-Nearyn


Chemlak wrote:

If it said "evil implies hurting, oppressing, or killing others", I would agree with Nearyn.

I don't, because it doesn't say that. The "and" is a conjunction, linking all three behaviours.

I'm sorry I haven't answered your last post Chemlak, I'll see if I can get around to it, but the wording confuses me somewhat. Sorry :(

On the topic of the post I'm quoting: Would you then argue that Altruism, Respect for life, and Concern for the dignity of sentient beings are not, on their own, good virtues, but only when all 3 are combined?

-Nearyn


thejeff wrote:

Then, to be consistent, by your second claim, a paladin falls whenever he commits the evil act of killing another.

If that isn't true, then there are cases and conditions when killing others isn't evil. Which was the original debate and really remains the debate: Is this particular case a case where killing is an evil act?

I agree, and as you've correctly mentioned, I have said that not all killing is evil. I used the example that if you were to commit an evil act, such as killing, but at the same time was doing a good act, such as protecting innocents, then your action would be both good and evil. Since a good evil act, seems like a really awful way to induce alot of migraine, I'd argue that it falls in the spectrum between good and evil, which would be neutral.

True I think alot of adventurers are doing evil when they murder-hobo their way through the countryside, but as opposed to many other people on this board, I don't consider that a bad thing about the game. I don't mind evil acts, or evil PCs for that matter. Most of the time my players will fall into the category of neutral killings, or they will have one or two evil ones, which is then buried beneath a mountain of good acts that they perform out of combat.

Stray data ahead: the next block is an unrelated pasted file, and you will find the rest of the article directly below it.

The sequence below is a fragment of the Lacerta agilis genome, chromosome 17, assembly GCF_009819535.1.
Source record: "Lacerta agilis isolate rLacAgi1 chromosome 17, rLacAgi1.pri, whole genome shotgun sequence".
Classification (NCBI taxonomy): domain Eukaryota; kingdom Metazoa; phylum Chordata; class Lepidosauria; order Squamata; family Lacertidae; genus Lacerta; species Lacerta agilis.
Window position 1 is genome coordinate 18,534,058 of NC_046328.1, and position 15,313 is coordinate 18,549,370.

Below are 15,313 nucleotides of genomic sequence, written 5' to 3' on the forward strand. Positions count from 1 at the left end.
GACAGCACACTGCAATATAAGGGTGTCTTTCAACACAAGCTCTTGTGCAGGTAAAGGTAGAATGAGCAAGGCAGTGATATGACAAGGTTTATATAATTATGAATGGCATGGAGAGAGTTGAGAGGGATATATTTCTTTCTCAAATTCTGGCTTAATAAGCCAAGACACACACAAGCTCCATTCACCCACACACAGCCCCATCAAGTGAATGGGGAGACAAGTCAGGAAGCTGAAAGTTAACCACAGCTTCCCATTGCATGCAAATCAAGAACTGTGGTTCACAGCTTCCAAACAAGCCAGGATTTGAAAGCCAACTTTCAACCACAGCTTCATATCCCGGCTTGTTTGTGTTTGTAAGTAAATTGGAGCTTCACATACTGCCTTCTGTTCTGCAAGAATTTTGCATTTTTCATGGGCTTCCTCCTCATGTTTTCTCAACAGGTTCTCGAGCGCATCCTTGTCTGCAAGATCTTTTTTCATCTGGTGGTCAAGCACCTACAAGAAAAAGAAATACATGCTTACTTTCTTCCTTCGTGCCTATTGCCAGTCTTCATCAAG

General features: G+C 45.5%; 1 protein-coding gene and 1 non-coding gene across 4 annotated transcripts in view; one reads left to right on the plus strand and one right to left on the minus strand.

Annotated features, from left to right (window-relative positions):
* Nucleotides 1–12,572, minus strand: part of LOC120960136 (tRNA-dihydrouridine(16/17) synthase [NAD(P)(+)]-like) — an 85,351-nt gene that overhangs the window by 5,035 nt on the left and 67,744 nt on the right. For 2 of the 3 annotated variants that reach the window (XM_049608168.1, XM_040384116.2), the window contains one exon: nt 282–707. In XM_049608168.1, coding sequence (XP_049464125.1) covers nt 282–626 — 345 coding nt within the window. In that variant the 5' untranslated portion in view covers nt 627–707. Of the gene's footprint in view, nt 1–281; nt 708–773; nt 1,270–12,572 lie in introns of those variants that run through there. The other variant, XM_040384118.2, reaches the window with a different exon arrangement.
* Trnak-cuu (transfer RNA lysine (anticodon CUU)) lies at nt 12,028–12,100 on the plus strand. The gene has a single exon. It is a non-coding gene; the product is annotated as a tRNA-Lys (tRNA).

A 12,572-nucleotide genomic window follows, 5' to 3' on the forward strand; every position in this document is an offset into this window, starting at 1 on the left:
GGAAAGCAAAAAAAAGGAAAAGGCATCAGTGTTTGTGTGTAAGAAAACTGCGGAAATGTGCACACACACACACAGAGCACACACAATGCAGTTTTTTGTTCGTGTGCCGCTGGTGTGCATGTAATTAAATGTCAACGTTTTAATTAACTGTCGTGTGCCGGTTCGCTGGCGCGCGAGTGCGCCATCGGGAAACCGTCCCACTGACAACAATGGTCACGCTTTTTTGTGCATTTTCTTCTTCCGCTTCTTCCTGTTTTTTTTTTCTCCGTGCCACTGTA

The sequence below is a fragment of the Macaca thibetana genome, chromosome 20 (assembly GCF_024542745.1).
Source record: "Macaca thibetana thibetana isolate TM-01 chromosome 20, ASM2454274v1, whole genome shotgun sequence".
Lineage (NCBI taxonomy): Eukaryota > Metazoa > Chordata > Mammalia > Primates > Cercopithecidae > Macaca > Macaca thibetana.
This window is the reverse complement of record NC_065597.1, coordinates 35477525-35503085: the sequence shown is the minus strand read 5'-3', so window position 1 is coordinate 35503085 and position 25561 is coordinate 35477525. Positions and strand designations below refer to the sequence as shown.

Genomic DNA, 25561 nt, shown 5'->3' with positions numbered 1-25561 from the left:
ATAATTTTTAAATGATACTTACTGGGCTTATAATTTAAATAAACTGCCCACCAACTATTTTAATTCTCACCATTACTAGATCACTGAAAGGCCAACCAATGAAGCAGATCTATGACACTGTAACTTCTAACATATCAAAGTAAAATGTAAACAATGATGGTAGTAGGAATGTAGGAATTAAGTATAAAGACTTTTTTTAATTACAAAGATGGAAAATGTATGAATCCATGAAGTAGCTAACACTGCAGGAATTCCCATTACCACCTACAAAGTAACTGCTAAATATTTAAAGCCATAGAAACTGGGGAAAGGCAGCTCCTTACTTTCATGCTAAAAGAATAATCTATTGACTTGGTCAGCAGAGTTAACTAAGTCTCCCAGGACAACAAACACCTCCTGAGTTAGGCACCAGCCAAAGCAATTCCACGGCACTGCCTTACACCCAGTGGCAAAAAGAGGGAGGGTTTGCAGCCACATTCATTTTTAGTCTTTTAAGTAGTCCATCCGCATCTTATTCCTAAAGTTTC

I recently had a paladin in my RotR group. Never, not even once, did I, or anyone else around the table raise question about his alignment. He played it flawlessly. He didn't start fights, but he wasn't a pushover. He would stand between the party and oncoming danger, selflessly and vigilantly, and he would be a dear friend to all the party. His exemplary and helpful behavior, friendly and chill attitude, and relentlessness in the struggle to protect Varisia led to the Chaotic Neutral (borderline evil) rogue, shifting on the alignment scale, over the course of the campaign, to become Chaotic Good.

thejeff wrote:

Also: Alignment is objective within the world. The game system rules governing it however are subjective enough that each group has to work out the corner cases themselves.

I completely agree. That is the case many places in the game. The game can't do -all- the work for you. Yet, it is rare that you need to think that long about most cases. Usually you just need to quickly compare what was going on to the Good Versus Evil, Law Versus Chaos segments, and it works itself out pretty easily.

-Nearyn


Rynjin wrote:
Even if you were correct (and I disagree), you have yet to provide anything that proves your point except "I can take two words out of context and ignore the rest".

Nearyn's claim: the alignment section of the core rulebook constitutes rules.

Nearyn's proof:
1)the alignment section can be found under "additional rules" in the core rulebook.

2)the alignment section does not specify that the text contained within is not rules. It talks about alignment not being a straightjacket, which is not the same as "this chapter does not contain rules".

It also talks about the descriptions of the individual 9 alignment combinations, and mentions that those 9 descriptions are only guidelines, not scripts. This is, again, not the same as saying that "this chapter does not contain rules".

Nearyn's second claim:by the core rules, killing others is considered evil.

Nearyn's proof:
1)the alignment chapter subsection Good Versus Evil contains the following text:

"Evil implies hurting, oppressing, and killing others." Full text provided below: